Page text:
Blog

The (Lost?) Art of Hanging Out

Take the time to take time because nobody else will do it for you.
— Anne Berest

I’ll start off by admitting that I am the worst offender. My career is deadline-driven and a day’s work is judged by checks on a checklist. Throughout my week, I manage to fit in exercise and food and television, but rarely do I take time to just hang out.

Parisians pointed this out to me. As Sam and I sat at a café in the middle of an afternoon, two women behind him caught up over a slow beer—one in work clothes and heels and the other with a baby in a stroller. The next day, Sam described a man behind me while we were at a sidewalk table. He has flowing hair, a dressy black shirt, his legs are crossed, he’s smoking a cigarette, drinking wine, and immersed in a serious phone call. Did I mention it’s 2 p.m. on a Wednesday?

Everywhere we went, we were so impressed at how many opportunities there were for us to grab a seat and a long café crême. One day we spread out our blanket in a park—Sam played guitar while I read and picked my head up occasionally to watch a group of college-aged girls. Books and binders amassed in front of them as questions and answers were tossed around their circle. I don’t speak French, but as they perused notes, smoked cigarettes, and inserted comments after exhales, they seemed to be debating politics and pulling apart policies. Not long after, I looked up and books had been packed away, they were engaged in a game of cards, still smoking, but now throwing cards into the center in between an incessant stream of chatter.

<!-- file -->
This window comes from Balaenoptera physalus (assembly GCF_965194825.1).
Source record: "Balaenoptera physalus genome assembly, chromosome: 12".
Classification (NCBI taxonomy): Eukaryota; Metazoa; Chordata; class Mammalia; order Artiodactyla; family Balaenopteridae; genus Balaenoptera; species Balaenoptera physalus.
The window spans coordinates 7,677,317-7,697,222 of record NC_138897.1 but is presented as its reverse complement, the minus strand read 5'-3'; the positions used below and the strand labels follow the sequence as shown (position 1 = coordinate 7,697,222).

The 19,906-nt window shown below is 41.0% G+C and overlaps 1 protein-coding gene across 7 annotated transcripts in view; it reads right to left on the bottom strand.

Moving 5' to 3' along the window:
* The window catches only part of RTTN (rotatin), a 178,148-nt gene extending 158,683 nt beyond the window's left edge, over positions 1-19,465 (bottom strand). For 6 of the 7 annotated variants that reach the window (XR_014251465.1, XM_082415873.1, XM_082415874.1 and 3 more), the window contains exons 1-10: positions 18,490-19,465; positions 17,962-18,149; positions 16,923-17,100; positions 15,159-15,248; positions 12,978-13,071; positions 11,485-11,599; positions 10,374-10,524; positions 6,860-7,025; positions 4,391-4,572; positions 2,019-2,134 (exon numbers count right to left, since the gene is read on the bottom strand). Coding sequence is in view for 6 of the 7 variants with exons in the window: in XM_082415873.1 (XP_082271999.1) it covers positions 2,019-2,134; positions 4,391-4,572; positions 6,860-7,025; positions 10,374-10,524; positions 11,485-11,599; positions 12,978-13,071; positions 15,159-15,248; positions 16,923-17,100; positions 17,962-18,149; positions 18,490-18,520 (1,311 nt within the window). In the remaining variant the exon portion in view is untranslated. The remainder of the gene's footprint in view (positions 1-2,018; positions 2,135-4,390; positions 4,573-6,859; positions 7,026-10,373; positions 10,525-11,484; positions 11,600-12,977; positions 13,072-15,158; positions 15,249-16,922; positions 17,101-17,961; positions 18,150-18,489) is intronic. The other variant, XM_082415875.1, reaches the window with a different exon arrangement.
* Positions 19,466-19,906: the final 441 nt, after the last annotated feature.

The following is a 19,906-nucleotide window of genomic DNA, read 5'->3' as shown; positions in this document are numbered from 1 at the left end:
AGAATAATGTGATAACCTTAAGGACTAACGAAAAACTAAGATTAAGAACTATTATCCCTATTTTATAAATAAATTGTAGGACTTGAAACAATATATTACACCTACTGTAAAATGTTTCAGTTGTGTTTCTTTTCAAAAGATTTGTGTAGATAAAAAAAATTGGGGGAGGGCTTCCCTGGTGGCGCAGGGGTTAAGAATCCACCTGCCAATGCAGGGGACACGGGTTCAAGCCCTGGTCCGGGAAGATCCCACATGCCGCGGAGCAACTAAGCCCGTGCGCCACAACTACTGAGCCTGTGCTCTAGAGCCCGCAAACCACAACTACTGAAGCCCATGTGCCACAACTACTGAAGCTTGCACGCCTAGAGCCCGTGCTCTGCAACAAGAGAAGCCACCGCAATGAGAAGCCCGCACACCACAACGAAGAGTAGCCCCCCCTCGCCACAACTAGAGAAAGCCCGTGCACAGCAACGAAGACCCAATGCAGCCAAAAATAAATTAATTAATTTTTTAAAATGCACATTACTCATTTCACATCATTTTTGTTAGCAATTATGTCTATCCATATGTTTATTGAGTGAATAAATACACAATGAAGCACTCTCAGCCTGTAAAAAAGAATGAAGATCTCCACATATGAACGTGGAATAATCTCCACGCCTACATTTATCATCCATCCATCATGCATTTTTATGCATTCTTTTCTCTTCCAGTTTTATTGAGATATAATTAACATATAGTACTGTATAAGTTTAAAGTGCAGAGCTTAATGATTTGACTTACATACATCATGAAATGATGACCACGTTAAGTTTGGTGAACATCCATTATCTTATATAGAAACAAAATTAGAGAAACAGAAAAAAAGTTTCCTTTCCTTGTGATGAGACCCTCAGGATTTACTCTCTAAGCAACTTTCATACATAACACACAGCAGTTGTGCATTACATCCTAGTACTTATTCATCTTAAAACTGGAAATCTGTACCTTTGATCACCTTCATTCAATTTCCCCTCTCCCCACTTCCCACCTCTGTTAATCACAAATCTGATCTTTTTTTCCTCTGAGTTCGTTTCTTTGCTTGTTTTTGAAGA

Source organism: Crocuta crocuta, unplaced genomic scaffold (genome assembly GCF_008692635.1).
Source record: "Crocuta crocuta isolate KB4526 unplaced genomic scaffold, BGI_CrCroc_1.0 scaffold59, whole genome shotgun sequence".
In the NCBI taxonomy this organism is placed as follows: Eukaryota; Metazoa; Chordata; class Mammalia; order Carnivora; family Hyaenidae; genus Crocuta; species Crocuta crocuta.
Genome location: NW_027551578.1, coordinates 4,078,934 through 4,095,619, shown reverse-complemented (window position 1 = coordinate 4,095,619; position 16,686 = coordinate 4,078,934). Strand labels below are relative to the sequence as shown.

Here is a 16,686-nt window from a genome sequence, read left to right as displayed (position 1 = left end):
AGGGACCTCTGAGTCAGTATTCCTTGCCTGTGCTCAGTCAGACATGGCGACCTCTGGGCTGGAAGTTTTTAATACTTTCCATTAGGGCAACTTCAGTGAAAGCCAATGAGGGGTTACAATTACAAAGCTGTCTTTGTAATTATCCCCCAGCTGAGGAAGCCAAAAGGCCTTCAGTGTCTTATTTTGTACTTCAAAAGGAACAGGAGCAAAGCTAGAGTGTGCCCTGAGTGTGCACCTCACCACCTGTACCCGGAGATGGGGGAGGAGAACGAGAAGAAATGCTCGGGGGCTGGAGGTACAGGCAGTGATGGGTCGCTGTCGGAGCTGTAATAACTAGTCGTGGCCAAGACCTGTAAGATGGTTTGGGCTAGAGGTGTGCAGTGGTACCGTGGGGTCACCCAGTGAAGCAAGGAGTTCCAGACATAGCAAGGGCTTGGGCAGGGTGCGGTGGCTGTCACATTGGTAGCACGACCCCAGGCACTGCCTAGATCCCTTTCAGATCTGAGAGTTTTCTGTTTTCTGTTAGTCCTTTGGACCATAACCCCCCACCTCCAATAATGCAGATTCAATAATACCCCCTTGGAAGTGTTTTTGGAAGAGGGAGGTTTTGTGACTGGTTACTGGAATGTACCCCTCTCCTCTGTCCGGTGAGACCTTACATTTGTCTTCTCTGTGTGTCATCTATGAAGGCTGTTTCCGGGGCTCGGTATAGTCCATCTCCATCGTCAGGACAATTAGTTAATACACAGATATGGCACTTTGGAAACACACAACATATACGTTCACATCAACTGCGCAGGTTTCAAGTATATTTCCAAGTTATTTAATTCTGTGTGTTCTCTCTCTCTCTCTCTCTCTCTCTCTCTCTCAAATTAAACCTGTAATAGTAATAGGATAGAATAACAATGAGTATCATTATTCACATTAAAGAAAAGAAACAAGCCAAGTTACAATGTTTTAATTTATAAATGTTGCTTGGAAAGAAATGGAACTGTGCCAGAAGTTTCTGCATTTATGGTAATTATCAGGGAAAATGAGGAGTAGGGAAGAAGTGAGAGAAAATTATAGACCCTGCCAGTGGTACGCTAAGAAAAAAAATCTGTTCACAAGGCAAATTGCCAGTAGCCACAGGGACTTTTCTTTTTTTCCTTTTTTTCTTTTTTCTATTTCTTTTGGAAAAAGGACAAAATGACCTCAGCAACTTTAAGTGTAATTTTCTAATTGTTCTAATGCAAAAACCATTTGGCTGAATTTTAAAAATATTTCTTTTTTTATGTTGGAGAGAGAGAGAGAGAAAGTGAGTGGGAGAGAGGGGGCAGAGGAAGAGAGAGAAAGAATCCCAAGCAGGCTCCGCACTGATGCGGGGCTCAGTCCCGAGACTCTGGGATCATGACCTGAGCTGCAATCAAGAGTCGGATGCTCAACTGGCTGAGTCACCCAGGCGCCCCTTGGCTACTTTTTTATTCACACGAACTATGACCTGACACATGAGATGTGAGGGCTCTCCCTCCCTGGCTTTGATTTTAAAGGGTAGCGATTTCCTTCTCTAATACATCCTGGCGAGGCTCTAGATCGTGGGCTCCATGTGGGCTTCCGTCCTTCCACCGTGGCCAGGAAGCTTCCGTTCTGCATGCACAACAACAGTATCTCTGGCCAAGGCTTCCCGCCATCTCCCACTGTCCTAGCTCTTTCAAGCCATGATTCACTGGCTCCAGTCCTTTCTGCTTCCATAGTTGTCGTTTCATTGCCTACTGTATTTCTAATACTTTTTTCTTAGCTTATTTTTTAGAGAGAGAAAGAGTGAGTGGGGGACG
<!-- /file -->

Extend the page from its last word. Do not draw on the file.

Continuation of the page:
Sure, there’s the bread and café crêmes, and the history and collections of art were mind-blowing, but I left Paris with a clearer understanding of what it means to pause throughout the day and to gather in a public place. I learned the art of hanging out.

Kelly Chase